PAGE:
How well can your organization deal with an emergency? Automatically sign up for our free Disaster Recovery newsletter, delivered each Tuesday, and make sure you're prepared for the next catastrophe.Many times, when discussing Disaster Recovery (DR), engineers tend to lump together both servers and the applications that sit on those servers. The mistake made in these situations is that most disaster scenarios require only a limited number of users or systems be supported by an application, which in turn will require fewer server resources than the frontline version of the app. I must admit I've fallen into this habit myself on occasion, and very few qualified engineers are immune.
The main issue with this line of thinking is that—in many cases—doing so will limit your ability to failover applications, and this will often force you to allocate a larger budget number to a disaster recovery project than is necessary. There are two common repercussions that can come about as a result of not thinking about applications separately from servers:
Many applications must be allocated to their own servers in order to operate at top capacity or to operate at all. Common examples are data systems that are single-engine programs, where only one copy of the software can conceivably run at any given time. In these cases, you will no doubt find that you do have to protect and failover these applications and servers as a unit. However, you may not need to allocate nearly the same budget amount to the backup data-systems as to those in production.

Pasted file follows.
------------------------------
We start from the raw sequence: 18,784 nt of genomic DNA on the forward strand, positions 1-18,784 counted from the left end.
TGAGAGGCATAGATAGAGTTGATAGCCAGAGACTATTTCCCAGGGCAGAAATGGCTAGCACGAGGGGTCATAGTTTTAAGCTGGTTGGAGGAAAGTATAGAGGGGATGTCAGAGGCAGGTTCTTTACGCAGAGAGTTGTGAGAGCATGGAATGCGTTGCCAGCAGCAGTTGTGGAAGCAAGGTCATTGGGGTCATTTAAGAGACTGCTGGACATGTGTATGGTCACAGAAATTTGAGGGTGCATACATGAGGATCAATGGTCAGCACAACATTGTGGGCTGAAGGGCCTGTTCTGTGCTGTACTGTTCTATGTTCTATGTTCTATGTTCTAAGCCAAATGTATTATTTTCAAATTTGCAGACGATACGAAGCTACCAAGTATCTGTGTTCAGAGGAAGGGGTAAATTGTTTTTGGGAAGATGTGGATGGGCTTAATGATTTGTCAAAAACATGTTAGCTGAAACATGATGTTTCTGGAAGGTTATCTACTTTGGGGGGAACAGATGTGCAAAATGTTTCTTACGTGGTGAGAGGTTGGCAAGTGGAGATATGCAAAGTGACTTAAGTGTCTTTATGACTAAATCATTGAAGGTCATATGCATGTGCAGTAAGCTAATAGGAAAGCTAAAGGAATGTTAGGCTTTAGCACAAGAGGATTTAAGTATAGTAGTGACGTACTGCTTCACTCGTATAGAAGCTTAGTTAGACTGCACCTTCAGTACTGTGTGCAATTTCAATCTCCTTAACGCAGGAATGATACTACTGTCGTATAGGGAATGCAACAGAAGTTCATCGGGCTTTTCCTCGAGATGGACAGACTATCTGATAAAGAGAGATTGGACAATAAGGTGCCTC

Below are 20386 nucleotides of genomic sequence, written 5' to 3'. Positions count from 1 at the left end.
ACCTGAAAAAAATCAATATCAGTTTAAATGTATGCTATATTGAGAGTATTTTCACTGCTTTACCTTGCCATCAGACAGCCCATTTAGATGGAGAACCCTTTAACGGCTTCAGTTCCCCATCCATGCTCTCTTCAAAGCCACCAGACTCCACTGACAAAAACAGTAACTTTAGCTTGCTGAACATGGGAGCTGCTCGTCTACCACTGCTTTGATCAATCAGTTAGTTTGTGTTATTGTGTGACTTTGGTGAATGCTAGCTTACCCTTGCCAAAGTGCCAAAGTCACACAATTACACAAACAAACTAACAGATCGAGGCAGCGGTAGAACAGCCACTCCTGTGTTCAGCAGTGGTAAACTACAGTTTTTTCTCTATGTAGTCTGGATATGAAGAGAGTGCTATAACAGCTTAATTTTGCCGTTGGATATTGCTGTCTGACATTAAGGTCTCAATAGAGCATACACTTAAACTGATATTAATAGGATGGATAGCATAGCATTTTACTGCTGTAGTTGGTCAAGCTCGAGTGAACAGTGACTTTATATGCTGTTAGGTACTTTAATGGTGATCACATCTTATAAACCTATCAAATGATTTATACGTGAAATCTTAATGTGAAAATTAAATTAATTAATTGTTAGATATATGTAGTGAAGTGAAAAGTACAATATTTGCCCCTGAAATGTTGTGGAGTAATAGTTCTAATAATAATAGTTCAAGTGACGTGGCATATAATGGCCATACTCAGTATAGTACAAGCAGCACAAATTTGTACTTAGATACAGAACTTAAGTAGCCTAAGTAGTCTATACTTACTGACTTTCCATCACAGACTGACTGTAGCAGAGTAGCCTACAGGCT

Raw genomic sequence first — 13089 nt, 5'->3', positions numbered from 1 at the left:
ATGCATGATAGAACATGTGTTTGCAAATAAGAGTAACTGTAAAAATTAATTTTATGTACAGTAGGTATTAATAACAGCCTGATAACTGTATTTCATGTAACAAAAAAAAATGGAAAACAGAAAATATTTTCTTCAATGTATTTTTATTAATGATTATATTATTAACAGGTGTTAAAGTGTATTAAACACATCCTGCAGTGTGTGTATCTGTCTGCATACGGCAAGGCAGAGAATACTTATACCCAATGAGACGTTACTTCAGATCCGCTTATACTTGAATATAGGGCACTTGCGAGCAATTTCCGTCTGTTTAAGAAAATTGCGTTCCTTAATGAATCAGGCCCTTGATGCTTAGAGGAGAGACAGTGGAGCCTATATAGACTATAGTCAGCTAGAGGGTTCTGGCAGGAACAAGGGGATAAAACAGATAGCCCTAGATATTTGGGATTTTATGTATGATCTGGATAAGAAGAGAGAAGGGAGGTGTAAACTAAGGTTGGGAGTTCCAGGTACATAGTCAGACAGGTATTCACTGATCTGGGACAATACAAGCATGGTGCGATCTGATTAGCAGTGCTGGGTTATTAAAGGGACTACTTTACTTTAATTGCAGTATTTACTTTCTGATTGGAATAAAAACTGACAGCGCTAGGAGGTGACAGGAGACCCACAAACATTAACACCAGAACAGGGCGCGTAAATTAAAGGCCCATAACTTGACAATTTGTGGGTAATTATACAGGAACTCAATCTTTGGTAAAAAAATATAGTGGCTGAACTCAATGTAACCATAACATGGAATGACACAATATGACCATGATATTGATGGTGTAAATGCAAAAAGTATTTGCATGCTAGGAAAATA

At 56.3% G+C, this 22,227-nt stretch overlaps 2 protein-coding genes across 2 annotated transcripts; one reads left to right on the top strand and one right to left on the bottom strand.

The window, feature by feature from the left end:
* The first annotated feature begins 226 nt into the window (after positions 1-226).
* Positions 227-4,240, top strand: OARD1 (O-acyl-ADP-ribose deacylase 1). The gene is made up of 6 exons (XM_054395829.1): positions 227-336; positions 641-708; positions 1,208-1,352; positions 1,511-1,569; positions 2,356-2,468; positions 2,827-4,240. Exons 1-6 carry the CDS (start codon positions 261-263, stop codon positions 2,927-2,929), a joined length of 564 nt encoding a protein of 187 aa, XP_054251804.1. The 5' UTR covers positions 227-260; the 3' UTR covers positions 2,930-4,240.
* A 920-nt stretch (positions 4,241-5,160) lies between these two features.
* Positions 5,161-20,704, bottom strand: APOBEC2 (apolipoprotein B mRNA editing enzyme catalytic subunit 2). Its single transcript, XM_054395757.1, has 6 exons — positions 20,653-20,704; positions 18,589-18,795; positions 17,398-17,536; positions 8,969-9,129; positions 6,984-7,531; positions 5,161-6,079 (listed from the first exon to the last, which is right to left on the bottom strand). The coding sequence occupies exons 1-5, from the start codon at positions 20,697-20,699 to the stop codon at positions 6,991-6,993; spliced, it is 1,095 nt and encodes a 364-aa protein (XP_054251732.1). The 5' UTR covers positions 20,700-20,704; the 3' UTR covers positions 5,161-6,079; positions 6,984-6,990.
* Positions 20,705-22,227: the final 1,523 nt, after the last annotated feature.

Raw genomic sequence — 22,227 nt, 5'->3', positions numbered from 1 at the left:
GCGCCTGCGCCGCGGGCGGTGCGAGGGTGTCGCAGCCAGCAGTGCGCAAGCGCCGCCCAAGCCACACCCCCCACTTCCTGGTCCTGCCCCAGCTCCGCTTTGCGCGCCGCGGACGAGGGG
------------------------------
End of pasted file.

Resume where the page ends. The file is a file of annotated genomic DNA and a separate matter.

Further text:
Unless all operations are going to failover in the event of an emergency, you will have far fewer users—both internal and external—after a disaster has occurred. Because of this, your data-systems will almost definitely be able to operate with much lower levels of hardware in terms of CPU, RAM and other critical and often expensive components. In many cases, you can even use equipment made available by a hardware refresh to be repurposed as disaster recovery equipment.
In the majority of cases, applications have no problem sharing servers with other applications. A large number of applications are beginning to be built with this idea in mind, allowing for multi-instancing or the ability to limit the amount of system resources they consume. This allows you to either failover multiple applications to a single physical machine, or deploy multiple redundant instances of the same application, depending on the application in question.
Just make certain to properly size the DR servers so they can handle the load of multiple applications, keeping in mind that there will be fewer users on each app.
As server virtualization tools become more mature and readily available, you will be further empowered to create customized combinations of failover systems that take into account the distinction between applications and their parent servers. No matter what combinations of solutions you decide on, taking this into account during disaster recovery planning will ensure that you have the most effective combination of budget and protection.